Industry Market Trends

A Case for Better Communication in the Workplace

Aug 18, 2010

Countless organizational problems are caused by a failure to communicate. In this guest post, James J. King, a consultant with more than 35 years' of management experience, offers his views on improving communication in the workplace.

Over the years, the single most recurring problem I've seen in organizations I've worked with is the lack of effective communication.

Communication between two or more people opens up a variety of interesting opportunities to be misunderstood. For instance, I've had more than several senior executives answer this question during formal and informal discussions: "Is there any one thing you think you have done well over the years to achieve your level of success in business?" Nine times out of 10, without hesitation, they respond, "My ability to communicate well."

Fast-forward to those further down in the organization: "What is the single biggest problem the organization faces day-to-day?" Their response: "Lack of communication."

Where's the disconnect?

Psychologists tell us that, on average, the adult human being is capable of holding a single thought without interruption, distraction or an additional thought popping into mind for about three to five seconds. Watch TV commercials, documentaries, newscasts, music videos — each scene lasts between three and five seconds, or 10 scene-segments for a 30-second commercial. Is it any wonder effective communication in the workplace and at home is so difficult achieve? It's rare to find an individual (other than in the military or law enforcement) who can adequately and effectively communicate a thought in three to five seconds. It isn't easy.

Why is it, then, that we have problems in the workplace with people not understanding what is expected of them? I truly believe people come to work each day wanting to do the best job possible. I truly believe people do not come to work each day smiling, thinking to themselves, "Ah yes, another day to screw things up." Yet, given the poor state of affairs in communicating the mission, vision and goals of the organization, is it any wonder why so many individuals and organizations are forced to strive for and, by default, achieve the mediocre?

Several years ago, I read a newspaper article about a new pitcher being brought in from Japan by a Major League Baseball team. A local reporter, interviewing the pitcher through an interpreter, asked, "How are you going to fit in here?" The answer: "Coach defined for me each of my personal goals, including how I will be used in the rotation, how I will be called upon in different strategic game situations, how I need to prepare for each game. This was all written down. Then he explained to me the other players' personal goals and how the collective goals made the players a cohesive team."

In this instance, language was no longer a problem. Communication was excellent. Winning became almost a given.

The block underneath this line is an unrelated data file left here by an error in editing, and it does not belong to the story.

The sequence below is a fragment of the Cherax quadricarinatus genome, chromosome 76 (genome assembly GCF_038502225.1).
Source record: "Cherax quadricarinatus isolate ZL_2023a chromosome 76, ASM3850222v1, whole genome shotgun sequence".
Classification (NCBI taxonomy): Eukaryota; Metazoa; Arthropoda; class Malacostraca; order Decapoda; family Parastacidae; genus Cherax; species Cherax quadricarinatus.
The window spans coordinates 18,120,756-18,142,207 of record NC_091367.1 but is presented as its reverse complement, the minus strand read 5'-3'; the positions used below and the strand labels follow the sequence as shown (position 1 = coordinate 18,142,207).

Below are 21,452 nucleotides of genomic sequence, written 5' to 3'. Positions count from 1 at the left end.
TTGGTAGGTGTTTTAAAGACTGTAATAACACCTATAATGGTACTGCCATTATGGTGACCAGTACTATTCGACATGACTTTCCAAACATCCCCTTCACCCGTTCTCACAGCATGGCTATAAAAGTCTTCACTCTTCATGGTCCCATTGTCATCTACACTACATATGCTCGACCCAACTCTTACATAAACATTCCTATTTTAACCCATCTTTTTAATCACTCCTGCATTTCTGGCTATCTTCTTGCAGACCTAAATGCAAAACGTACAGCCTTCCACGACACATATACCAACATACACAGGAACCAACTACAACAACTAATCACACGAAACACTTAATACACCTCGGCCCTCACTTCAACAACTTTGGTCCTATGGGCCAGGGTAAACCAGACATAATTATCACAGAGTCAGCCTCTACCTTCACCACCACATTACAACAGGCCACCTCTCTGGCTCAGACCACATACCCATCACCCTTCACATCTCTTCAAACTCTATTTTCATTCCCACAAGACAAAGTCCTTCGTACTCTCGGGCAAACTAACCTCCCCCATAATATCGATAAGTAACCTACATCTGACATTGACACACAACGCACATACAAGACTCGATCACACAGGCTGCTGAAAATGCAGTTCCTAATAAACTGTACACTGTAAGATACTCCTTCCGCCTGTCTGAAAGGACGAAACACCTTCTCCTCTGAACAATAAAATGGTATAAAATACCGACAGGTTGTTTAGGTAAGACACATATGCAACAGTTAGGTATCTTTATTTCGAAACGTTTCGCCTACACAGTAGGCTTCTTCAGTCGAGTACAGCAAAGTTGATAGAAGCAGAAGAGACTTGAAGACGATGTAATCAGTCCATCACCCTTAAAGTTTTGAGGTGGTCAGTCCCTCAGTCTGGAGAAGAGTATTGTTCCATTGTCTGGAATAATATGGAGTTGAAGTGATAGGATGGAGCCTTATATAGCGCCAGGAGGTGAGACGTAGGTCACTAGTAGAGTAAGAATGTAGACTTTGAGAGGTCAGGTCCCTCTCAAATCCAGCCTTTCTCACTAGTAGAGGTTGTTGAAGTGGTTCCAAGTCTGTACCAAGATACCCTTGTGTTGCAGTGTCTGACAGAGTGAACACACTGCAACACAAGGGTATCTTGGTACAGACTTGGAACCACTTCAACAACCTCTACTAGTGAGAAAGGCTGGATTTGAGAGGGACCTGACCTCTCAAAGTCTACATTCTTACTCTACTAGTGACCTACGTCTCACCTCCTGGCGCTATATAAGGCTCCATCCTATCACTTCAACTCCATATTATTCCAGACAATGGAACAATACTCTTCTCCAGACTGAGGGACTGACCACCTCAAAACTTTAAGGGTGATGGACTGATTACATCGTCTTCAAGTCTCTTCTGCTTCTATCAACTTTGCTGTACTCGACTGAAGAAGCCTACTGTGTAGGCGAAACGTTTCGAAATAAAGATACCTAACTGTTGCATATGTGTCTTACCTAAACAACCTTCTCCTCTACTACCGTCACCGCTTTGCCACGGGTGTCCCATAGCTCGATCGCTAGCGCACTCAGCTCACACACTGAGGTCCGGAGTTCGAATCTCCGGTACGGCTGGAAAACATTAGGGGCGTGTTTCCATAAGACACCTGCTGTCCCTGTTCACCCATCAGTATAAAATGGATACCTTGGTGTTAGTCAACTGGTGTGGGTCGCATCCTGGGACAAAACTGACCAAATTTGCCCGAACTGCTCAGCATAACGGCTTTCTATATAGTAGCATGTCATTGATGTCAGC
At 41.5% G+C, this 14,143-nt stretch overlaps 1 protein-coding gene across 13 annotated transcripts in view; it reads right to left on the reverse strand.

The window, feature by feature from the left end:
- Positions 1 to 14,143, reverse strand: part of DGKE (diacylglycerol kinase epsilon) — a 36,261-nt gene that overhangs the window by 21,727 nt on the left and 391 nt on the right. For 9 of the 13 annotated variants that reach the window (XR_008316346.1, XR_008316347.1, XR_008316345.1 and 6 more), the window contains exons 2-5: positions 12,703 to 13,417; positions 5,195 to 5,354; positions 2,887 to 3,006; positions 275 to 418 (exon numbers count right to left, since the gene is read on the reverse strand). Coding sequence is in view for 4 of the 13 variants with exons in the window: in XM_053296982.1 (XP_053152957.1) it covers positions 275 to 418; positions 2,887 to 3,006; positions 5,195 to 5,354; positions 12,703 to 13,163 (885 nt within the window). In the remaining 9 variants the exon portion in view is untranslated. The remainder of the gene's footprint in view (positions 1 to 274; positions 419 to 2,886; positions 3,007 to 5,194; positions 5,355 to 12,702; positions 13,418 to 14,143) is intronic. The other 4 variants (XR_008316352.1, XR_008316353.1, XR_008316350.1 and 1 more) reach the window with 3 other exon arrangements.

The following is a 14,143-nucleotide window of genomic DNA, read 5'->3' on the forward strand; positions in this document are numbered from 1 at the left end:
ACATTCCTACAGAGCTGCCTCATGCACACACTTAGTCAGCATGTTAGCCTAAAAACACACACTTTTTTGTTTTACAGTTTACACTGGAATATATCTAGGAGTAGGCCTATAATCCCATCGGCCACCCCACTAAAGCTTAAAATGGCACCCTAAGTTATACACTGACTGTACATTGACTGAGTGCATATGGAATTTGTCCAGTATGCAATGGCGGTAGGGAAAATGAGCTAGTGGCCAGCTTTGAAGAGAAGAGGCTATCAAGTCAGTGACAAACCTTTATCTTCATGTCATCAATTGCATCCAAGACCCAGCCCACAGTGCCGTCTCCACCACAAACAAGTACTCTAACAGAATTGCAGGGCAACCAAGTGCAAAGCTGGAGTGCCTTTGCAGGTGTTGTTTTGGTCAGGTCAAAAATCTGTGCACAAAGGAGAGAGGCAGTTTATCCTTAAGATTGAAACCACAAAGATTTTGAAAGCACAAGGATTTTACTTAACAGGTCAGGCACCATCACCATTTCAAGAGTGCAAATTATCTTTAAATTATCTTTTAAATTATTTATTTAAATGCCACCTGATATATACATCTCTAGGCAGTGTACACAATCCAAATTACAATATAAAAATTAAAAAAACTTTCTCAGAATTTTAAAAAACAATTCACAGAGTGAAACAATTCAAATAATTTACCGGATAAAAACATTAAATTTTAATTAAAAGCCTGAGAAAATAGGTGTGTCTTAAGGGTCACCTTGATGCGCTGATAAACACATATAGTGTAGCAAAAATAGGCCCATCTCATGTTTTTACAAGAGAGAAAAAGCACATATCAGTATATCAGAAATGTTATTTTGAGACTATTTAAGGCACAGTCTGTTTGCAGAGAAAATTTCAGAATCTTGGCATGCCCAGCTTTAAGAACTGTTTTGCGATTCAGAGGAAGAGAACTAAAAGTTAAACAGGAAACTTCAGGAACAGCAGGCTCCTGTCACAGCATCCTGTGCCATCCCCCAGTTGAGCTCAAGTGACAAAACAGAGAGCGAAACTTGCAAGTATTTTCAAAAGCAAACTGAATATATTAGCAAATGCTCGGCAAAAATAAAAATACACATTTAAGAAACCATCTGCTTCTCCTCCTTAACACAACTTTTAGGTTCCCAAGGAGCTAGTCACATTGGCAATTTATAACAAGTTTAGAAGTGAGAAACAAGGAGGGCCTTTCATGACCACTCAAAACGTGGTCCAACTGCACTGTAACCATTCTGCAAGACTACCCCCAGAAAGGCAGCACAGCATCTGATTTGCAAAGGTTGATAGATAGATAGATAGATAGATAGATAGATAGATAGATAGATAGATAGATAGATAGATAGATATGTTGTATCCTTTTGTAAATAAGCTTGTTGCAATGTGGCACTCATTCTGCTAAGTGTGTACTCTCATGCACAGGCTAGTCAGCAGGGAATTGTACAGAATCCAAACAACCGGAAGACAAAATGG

As far as your organization goes, are you able to identify the individual or individuals who set and communicate the goals for the organization? What type of feedback process is available in your organization for ideas or concerns? Does your organization promote or discourage candor and feedback? Do people truly understand their roles or are they guessing (most of the time) about what they are supposed to do each day?

With the chasm that exists between organizations' different layers, something goes missing; the great information and communications filter dilutes what is essential to success within the organization. Take a look around your organization and do an honest assessment of what you see. Ask people for their candid input regarding effective communication as they understand it, and act on what you hear, see and uncover.

More often than I care to admit, I see and hear management thinking employees have the necessary authority to do their jobs. The employees see it differently — as a much narrower version of authority. They feel accountable but not necessarily authorized or empowered.

Why is this? Often, it is because their narrow interpretation of authority is safe. Sticking one's neck out when one is unsure creates nothing more than opportunities for career-limiting decisions. This narrow focus exists primarily through poor or nonexistent communication and lack of a shared vision of what the organization is trying to accomplish.

Every organization is unhealthy to some degree, and communication is almost always right there at the top of the list of what needs to be fixed.

Do you have a unique perspective to share with IMT readers? Whether you're an established industry expert or a hard-working professional toiling away in today's economy, you can share your professional experience with others by becoming an IMT guest contributor. If you wish to share your own expertise, experience or insights into your area of interest, become an IMT contributor today.

James J. King has more than 30 years' of experience in quality, environmental, health and safety management systems consulting throughout his career. Jim's areas of expertise include business management system development, change management, environmental compliance, environmental and quality cost accounting and organization-wide communication. His experience also includes training and auditing for a wide variety of industries, including many of the Fortune Top 50 corporations. Jim is the author of The Environmental Regulatory Dictionary, 4th edition (2005), published by John Wiley and Sons. Jim can be contacted at Jim@JimKing.Biz. For more, visit